This led to preparation of a nomination to the Victorian Heritage Register and initial comparative analysis (Gervasoni, 1999). The pool was subsequently included on the Victorian Heritage Register as H1865 on 9 March 2000 and in 2004 it was Victoria’s Favourite Built Place over nationally known places such as the MCG. This demonstrated the strong association of the community to the place and shortly after the Minister for Planning implemented a process to restore insurance to the site in 2006. (State of Victoria, 2006)
Hepburn Pool is not alone in engendering a strong ‘community response’ to its loss. The closure of the Footscray and Sunshine Pools has gained much media attention, including a full front page of the Melbourne Age Newspaper. In a repetition of the pattern of demise of pre-Olympic pools, the Olympic Pools are being closed due to construction of indoor heated swimming pools, often of 25m in length.
This paper will look at the development of swimming as a sporting and recreational activity in Victoria, the influence of Beaurepaire and the Department of Education in promoting swimming and swimming facilities and to make recommendations to heritage authorities in Victoria regarding identification, protection and interpretation of pre-Olympic swimming pools in Victoria.
Development of Swimming in Victoria
A search for early pools in the National Library of Australia “Trove” database will demonstrate a strong representation of pre-Olympic pools in Victoria. While local and state heritage studies have considered sites on a case by case basis, the consideration of why Victoria in the first half of the 20th century developed such a wide range of swimming infrastructure has not been considered in depth. Reference are made in citations to Victoria’s one famous swimmer in this era, Frank Beaurepaire, who was influential over many decades in the development of swimming and swimming pools in Victoria. This paper demonstrates his influence however this is only part of the story.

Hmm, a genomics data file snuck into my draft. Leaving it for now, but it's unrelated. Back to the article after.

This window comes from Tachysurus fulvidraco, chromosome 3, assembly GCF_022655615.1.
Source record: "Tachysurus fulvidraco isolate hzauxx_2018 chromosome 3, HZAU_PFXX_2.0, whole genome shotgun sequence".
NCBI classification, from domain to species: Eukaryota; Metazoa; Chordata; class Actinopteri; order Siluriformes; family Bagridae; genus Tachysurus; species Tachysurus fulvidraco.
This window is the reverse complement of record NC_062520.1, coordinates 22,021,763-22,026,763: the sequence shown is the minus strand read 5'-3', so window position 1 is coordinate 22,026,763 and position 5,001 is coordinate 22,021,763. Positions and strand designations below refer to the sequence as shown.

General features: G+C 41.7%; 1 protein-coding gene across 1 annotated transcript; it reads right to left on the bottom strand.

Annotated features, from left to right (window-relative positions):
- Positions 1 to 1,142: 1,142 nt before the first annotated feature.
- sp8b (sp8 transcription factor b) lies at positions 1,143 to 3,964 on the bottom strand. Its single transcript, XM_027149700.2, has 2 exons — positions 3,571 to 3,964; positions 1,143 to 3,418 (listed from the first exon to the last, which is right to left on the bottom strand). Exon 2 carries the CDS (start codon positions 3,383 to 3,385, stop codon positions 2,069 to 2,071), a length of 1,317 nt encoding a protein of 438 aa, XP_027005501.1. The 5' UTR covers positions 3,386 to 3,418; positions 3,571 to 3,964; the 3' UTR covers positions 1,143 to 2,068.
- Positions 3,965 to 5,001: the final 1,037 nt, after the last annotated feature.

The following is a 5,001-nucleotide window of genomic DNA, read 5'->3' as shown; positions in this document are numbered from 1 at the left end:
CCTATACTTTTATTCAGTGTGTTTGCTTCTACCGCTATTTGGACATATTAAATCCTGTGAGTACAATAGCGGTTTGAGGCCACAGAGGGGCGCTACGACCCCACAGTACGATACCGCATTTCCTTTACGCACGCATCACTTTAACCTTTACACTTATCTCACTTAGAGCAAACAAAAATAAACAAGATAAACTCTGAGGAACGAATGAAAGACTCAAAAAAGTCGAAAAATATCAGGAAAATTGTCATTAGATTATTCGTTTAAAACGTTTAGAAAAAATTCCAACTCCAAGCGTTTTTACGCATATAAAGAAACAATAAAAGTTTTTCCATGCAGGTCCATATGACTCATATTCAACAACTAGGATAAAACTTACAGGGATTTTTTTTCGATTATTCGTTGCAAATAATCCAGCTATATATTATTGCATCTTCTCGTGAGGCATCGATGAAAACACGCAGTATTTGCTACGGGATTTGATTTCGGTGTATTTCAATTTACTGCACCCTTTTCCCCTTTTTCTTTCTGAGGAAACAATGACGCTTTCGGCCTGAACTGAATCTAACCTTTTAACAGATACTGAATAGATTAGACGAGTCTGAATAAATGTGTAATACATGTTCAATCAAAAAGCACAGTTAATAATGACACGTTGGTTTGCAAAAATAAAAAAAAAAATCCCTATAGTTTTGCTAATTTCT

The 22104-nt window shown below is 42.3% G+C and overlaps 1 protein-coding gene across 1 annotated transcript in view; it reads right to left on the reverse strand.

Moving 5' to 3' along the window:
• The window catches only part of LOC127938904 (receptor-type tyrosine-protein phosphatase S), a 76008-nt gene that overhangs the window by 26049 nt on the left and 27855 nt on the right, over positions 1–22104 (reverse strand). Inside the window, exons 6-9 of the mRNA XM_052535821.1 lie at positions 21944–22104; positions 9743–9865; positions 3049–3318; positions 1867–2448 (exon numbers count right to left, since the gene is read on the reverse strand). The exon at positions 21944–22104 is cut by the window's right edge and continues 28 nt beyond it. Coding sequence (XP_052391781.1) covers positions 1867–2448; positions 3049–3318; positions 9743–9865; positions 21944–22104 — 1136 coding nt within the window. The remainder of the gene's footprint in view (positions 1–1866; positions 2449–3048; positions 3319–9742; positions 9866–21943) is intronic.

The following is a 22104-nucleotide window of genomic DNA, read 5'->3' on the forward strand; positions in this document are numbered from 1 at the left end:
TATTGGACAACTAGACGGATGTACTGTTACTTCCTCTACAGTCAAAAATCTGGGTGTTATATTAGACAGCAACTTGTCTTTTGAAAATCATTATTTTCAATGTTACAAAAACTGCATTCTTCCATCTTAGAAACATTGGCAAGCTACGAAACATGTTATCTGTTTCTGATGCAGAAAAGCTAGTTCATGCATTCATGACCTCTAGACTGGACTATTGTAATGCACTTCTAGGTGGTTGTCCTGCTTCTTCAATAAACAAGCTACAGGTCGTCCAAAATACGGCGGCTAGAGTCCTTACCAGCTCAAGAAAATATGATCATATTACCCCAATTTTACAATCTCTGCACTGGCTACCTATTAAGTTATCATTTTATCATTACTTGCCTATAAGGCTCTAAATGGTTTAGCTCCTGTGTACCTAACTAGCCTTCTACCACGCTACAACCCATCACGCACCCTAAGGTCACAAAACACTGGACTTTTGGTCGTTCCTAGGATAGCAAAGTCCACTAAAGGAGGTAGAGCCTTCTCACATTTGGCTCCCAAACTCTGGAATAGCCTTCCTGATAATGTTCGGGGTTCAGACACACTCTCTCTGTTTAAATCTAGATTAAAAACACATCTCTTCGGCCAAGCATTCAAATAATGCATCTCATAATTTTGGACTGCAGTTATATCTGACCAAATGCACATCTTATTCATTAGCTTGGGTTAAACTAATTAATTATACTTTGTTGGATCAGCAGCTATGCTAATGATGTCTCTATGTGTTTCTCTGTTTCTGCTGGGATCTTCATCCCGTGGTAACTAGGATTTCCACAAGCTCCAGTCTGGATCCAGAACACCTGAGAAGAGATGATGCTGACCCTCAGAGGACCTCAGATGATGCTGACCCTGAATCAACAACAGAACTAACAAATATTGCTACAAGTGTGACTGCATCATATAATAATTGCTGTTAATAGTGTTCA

Department of Education.
The Victorian Education Gazette and Teachers’ Aid from the early 1900s into the 1940s demonstrates the role of the Department of Education in promoting swimming and lifesaving skills in Victoria. May Cox, Supervisor of School Swimming, reported in the July 1922 Education Gazette and Teachers Aid that swimming clubs were established in 1898. Until 1910 they were organised by a voluntary committee. May Cox was appointed to the specialised role in 1910 and Frank Beaurepaire was recruited, to work alongside Miss Cox, in 1911.
Prevention of drowning was a key objective and in 1903 the Minister for Education had created a certificate for all pupils who could ‘(a) swim 50 yards in a reasonable time; (b) can float for at least one minute; and (c) can enter the water by a fairly neat dive.’ (Department of Education, 1903). Many Education Gazette and Teachers’ Aid’s listed student activities in lifesaving, and the July 1922 edition reported that for the period 1915-1922 students of the program averaged 83 successful rescues a season.
In order to be able to teach swimming, facilities for swimming were required. In 1906 the Education Gazette and Teachers’ Aid had discussions of facilities for learning to swim as follows, ‘the importance of teaching children to swim has been vividly impressed on the public mind by the sad drowning fatalities … where, on account of the depth of water, it is unsafe for a beginner to venture, the following plan, suggested by Lieutenant – Colonel Williams, the head teacher of the Macedon School, is worth of consideration. Use rows of strong wire netting laced together by strong galvanized fencing wire, and stretched across pools, dams, creeks etc, at a depth of about 3ft. The ends of the wires would be securely fastened to posts of trees. .. slips of leather rather wider than the foot could be worn on the soles of the feet for protection from the netting”. (Department of Education 1906) This method is included via photograph below in a 1914 Education Gazette and Teacher’s Aid as being in use in Cressy.